Remembering Brandon Webb and Thinking About Kyle Hendricks and Other Bullets

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Remembering Brandon Webb and Thinking About Kyle Hendricks and Other Bullets

Analysis and Commentary, Chicago Cubs News, MLB News and Rumors

kyle hendricks cubs featureI feel like it’s the days before Jon Lester made his final decision, and I’m trying very hard not to get my hopes up for Jim Harbaugh. The rumors are flying that he’s coming back to Michigan to be the head coach, which would be all kinds of awesome by me. But I don’t want to get burned. Must remain calm until he’s standing at the podium.

  • Carson Cistulli writes about Brandon Webb, who remains one of the most fascinating baseball stories in recent memory: came out of nowhere to be utterly dominant for a six-year stretch, suffered a serious shoulder injury, never pitched again. Cistulli’s piece is most interesting for its discussion of the first part of the story – Webb’s emergence from relative minor league obscurity to huge success in the big leagues. Why was Webb so underappreciated in the minors? Well, it probably had a lot to do with his fastball, which never even averaged as much as 89mph in the big leagues (when he was dominating). That’s an exceptionally rare trick, because, like it or not, velocity and success are heavily correlated. Cistulli’s piece is a great read.
  • As a Cubs fan, I know where your head is going immediately: Kyle Hendricks. Certainly, there are some similarities (not an elite prospect, excellent command/control, great sinker, sub-90s velocity). But I’d be cautious about drawing parallels for two reasons: (1) as pitchers, the two aren’t that similar, in large part being that Webb had an all-time elite sinker in his prime (his 64.2% career groundball rate would have led baseball last year – he did that for his entire career (yes, he has the highest career groundball rate in history, to the extent the data is available)) and he still struck guys out at a better-than-league-average rate; and (2) Webb is notable precisely because he’s the exception to the rule. In other words, it’s possible Hendricks could be a huge exception, but that is definitionally unlikely. Hoping on Hendricks as a quality mid-rotation starter is reasonable (and would also make Hendricks quite exceptional – I’m optimistic he can be). Hoping on him to be the next Brandon Webb is not.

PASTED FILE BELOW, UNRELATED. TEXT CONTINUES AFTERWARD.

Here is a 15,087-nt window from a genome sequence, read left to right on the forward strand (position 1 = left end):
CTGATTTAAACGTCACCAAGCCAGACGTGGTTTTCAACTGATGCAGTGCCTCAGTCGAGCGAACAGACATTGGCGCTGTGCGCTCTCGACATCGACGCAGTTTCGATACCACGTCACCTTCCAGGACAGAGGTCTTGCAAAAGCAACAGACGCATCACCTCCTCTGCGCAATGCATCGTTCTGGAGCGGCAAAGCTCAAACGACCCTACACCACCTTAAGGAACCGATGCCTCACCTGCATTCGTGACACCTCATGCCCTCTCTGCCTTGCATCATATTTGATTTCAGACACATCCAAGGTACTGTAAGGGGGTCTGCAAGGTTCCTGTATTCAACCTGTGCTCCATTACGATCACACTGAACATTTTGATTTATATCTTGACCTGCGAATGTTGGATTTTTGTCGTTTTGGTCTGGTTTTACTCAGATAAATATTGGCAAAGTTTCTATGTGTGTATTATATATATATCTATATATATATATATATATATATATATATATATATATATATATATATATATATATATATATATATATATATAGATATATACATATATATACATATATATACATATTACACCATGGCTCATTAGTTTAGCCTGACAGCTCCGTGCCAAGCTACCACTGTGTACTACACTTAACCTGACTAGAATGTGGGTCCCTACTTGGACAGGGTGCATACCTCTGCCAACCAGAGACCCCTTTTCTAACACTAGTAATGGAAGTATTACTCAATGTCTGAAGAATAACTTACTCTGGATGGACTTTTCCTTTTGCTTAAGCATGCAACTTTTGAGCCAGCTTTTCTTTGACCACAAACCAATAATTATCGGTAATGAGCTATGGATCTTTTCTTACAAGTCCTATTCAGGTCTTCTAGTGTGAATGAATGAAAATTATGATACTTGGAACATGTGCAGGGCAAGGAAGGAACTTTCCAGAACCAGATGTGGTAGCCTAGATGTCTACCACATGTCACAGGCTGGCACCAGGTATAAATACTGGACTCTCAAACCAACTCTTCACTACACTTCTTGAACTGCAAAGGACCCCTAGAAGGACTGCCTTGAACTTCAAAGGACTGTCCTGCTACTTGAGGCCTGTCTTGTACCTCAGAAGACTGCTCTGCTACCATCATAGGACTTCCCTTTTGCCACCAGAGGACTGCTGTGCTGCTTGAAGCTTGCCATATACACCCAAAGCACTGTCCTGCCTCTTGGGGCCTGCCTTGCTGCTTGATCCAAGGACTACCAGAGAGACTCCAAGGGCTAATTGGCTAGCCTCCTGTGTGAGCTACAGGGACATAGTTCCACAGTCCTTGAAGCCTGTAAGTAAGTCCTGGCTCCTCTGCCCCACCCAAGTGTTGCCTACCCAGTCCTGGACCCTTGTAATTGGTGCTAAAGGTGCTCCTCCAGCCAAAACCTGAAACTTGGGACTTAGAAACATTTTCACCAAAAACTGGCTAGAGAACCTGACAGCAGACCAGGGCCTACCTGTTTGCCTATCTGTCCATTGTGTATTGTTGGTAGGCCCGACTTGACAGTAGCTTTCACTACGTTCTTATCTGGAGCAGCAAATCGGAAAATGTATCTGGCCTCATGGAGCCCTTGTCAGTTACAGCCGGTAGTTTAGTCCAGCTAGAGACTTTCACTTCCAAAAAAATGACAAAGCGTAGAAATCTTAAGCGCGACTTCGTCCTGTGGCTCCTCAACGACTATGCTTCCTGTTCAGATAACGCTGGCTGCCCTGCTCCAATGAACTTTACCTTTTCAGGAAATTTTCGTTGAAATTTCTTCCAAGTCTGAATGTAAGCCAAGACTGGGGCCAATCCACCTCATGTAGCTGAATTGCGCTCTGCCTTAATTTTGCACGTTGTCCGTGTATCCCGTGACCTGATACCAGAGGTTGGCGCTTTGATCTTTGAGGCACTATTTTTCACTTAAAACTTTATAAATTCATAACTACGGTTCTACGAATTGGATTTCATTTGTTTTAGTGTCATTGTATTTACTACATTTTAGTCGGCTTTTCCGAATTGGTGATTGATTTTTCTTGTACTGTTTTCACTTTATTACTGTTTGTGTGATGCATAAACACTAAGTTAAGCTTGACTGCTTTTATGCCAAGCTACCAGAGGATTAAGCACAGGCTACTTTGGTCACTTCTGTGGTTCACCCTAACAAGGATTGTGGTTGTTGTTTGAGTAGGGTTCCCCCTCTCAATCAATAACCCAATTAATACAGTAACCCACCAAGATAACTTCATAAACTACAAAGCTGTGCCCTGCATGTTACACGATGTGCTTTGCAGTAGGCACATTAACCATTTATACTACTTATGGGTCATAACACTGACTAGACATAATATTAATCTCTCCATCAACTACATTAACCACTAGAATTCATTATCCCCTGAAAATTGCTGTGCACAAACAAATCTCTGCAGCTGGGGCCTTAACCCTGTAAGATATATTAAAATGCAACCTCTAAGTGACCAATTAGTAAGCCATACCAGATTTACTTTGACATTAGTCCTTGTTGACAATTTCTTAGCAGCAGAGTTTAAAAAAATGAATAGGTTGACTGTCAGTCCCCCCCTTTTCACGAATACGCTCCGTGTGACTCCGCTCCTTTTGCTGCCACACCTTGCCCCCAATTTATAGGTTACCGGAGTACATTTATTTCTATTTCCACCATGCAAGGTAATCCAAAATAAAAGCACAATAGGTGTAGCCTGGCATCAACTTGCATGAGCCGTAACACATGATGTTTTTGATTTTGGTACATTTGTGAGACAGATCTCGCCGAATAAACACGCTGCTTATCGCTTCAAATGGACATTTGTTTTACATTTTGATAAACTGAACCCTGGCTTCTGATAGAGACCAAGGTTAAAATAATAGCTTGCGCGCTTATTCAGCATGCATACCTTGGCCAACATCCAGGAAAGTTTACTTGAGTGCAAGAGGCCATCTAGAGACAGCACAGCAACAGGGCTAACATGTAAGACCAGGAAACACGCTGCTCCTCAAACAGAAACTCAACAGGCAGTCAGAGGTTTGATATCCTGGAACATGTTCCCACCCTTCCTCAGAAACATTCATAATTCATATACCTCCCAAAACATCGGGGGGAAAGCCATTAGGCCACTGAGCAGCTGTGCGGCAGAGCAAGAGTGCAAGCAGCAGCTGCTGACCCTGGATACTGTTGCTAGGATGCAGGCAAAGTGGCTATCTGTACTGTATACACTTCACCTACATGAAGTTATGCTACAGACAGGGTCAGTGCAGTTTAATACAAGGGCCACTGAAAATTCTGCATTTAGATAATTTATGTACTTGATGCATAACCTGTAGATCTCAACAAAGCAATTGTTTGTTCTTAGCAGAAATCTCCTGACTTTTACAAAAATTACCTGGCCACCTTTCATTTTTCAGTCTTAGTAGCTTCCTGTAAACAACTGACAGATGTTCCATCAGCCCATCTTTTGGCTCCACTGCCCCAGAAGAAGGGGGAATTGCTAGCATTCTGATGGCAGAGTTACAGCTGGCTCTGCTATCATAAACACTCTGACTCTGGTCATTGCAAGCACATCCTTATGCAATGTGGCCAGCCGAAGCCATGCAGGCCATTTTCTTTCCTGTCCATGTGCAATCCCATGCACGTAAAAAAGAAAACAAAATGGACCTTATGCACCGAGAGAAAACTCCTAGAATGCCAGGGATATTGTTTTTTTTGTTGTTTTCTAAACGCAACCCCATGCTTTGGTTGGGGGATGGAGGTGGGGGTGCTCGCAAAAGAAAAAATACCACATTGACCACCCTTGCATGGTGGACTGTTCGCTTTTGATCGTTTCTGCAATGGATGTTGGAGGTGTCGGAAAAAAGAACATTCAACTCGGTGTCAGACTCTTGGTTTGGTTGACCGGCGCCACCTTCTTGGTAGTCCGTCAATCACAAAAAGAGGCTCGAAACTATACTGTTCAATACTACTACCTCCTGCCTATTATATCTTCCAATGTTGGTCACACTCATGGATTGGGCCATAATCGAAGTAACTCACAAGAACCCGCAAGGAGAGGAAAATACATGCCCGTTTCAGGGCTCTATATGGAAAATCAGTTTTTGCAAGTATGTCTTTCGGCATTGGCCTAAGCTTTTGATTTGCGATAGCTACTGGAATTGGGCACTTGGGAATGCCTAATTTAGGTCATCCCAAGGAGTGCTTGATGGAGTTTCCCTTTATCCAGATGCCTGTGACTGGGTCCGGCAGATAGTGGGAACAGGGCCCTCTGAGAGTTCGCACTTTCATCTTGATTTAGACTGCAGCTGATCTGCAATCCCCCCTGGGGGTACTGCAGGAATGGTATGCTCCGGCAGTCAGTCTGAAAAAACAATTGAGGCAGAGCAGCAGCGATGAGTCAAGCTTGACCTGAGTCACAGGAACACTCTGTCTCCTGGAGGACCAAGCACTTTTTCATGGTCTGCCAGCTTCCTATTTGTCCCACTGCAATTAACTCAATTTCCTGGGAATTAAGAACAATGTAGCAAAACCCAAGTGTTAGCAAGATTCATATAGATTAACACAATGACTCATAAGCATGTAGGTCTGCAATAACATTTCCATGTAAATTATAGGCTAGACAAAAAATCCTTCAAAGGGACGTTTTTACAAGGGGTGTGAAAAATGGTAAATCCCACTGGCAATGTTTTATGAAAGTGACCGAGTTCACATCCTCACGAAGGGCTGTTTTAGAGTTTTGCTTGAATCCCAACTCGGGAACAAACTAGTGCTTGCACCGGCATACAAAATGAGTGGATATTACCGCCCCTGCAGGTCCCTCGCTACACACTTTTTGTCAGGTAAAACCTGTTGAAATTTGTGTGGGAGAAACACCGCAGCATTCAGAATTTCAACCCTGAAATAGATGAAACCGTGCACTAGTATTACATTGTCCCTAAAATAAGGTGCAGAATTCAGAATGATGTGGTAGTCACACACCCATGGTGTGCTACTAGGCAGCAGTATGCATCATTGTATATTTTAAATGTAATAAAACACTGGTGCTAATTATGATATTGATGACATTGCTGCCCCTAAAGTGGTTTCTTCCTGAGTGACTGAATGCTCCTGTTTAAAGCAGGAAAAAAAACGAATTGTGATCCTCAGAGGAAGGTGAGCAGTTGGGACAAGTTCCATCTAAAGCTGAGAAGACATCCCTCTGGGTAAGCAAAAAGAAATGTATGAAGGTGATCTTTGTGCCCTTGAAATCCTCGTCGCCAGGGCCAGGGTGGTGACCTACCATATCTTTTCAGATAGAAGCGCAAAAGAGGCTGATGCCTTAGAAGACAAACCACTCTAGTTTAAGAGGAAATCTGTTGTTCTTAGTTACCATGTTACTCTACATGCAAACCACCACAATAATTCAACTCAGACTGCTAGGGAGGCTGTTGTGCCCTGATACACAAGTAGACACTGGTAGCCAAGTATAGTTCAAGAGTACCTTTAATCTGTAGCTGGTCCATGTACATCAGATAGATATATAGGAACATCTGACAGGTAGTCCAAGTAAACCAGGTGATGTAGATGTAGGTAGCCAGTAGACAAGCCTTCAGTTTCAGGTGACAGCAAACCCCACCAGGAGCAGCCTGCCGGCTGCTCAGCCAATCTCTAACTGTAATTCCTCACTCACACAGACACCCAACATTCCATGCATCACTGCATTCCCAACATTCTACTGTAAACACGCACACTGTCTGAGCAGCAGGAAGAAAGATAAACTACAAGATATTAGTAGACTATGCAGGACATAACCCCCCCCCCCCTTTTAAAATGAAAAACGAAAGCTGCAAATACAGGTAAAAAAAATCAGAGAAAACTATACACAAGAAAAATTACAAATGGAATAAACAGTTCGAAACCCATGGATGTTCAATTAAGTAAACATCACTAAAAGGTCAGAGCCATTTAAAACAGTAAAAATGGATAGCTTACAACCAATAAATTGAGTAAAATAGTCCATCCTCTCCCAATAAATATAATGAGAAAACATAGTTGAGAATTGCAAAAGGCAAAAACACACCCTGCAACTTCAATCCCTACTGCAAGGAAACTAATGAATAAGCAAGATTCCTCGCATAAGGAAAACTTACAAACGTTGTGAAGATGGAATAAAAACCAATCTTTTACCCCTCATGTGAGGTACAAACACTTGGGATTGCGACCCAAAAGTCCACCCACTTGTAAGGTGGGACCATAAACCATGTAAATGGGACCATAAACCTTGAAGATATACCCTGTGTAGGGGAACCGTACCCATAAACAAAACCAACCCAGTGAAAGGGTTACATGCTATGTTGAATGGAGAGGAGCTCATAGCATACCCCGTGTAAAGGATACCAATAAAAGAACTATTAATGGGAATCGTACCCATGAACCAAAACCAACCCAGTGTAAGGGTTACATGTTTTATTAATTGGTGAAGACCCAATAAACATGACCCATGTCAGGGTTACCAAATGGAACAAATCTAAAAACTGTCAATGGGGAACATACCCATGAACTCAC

• All that said, though: Webb’s story – before the shoulder injury – is a reminder that guys can surprise you. It’s one of the great things about baseball. (It’s also a reminder – after the shoulder injury – that it can all be over in an instant.)
  • Vine Line continues to count down the top moments of 2014, and they just got to the John Baker Game.
  • I’ll probably discuss this more in a Lukewarm Stove, but it’s worth noting now: Hiroki Kuroda has elected to return to Japan. That leaves the Yankees’ current rotation as Masahiro Tanaka (a cough away from TJS), CC Sabathia (possibly done), Michael Pineda (serious shoulder issues in the past), Nate Eovaldi (could be good, could be average), and Chris Capuano (Chris Capuano). Sure seems like they’d be heavily in the market for an inexpensive fifth starter type for depth purposes – and the Cubs are loaded with them.
  • Thanks to George Mukhobe, kids are playing baseball in Uganda.
  • META: Do you ever use the “Recent Comments” box on the right-hand side of the site? When it works, I figure it’s helpful for folks to see what conversations are going on, but, the thing is, it often doesn’t work properly (for technical reasons around which I’ve done my best to work – but this is as good as it gets). It takes up site resources, so, unless it’s really popular out there, I’m probably going to sunset it soon. Speak up if you just can’t live without it, even in its current, not-so-perfect state.


Author: Brett Taylor

Brett Taylor is the Editor and Lead Writer at Bleacher Nation, and you can find him on Twitter at @BleacherNation and @Brett_A_Taylor.